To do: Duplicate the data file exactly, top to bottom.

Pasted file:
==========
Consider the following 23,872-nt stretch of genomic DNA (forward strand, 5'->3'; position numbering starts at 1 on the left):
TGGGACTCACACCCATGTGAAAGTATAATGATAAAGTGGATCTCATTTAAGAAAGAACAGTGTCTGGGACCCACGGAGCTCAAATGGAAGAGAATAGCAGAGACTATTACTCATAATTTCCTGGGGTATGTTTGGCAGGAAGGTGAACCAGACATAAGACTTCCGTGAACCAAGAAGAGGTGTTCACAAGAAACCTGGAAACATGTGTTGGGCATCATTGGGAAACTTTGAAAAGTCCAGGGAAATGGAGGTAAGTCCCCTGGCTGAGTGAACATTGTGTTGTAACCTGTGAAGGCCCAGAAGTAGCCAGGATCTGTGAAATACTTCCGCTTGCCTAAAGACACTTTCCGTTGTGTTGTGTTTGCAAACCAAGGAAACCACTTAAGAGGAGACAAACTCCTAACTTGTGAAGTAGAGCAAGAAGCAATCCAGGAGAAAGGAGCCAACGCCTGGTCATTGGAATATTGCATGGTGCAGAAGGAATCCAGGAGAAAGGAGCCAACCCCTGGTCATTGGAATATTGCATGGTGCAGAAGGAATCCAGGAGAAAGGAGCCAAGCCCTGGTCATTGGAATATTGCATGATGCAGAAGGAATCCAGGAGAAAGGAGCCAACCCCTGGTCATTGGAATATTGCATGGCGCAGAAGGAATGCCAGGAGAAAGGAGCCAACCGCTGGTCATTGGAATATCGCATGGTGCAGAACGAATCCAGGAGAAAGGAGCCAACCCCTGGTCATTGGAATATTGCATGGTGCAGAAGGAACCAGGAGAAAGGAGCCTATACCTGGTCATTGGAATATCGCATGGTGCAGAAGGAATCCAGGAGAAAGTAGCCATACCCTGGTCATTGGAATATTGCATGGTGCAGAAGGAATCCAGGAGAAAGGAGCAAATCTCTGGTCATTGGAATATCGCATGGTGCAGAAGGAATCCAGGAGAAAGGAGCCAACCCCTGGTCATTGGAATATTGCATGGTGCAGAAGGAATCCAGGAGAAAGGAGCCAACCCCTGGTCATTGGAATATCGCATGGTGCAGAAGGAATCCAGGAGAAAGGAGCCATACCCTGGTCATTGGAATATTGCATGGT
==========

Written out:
Consider the following 23,872-nt stretch of genomic DNA (forward strand, 5'->3'; position numbering starts at 1 on the left):
TGGGACTCACACCCATGTGAAAGTATAATGATAAAGTGGATCTCATTTAAGAAAGAACAGTGTCTGGGACCCACGGAGCTCAAATGGAAGAGAATAGCAGAGACTATTACTCATAATTTCCTGGGGTATGTTTGGCAGGAAGGTGAACCAGACATAAGACTTCCGTGAACCAAGAAGAGGTGTTCACAAGAAACCTGGAAACATGTGTTGGGCATCATTGGGAAACTTTGAAAAGTCCAGGGAAATGGAGGTAAGTCCCCTGGCTGAGTGAACATTGTGTTGTAACCTGTGAAGGCCCAGAAGTAGCCAGGATCTGTGAAATACTTCCGCTTGCCTAAAGACACTTTCCGTTGTGTTGTGTTTGCAAACCAAGGAAACCACTTAAGAGGAGACAAACTCCTAACTTGTGAAGTAGAGCAAGAAGCAATCCAGGAGAAAGGAGCCAACGCCTGGTCATTGGAATATTGCATGGTGCAGAAGGAATCCAGGAGAAAGGAGCCAACCCCTGGTCATTGGAATATTGCATGGTGCAGAAGGAATCCAGGAGAAAGGAGCCAAGCCCTGGTCATTGGAATATTGCATGATGCAGAAGGAATCCAGGAGAAAGGAGCCAACCCCTGGTCATTGGAATATTGCATGGCGCAGAAGGAATGCCAGGAGAAAGGAGCCAACCGCTGGTCATTGGAATATCGCATGGTGCAGAACGAATCCAGGAGAAAGGAGCCAACCCCTGGTCATTGGAATATTGCATGGTGCAGAAGGAACCAGGAGAAAGGAGCCTATACCTGGTCATTGGAATATCGCATGGTGCAGAAGGAATCCAGGAGAAAGTAGCCATACCCTGGTCATTGGAATATTGCATGGTGCAGAAGGAATCCAGGAGAAAGGAGCAAATCTCTGGTCATTGGAATATCGCATGGTGCAGAAGGAATCCAGGAGAAAGGAGCCAACCCCTGGTCATTGGAATATTGCATGGTGCAGAAGGAATCCAGGAGAAAGGAGCCAACCCCTGGTCATTGGAATATCGCATGGTGCAGAAGGAATCCAGGAGAAAGGAGCCATACCCTGGTCATTGGAATATTGCATGGT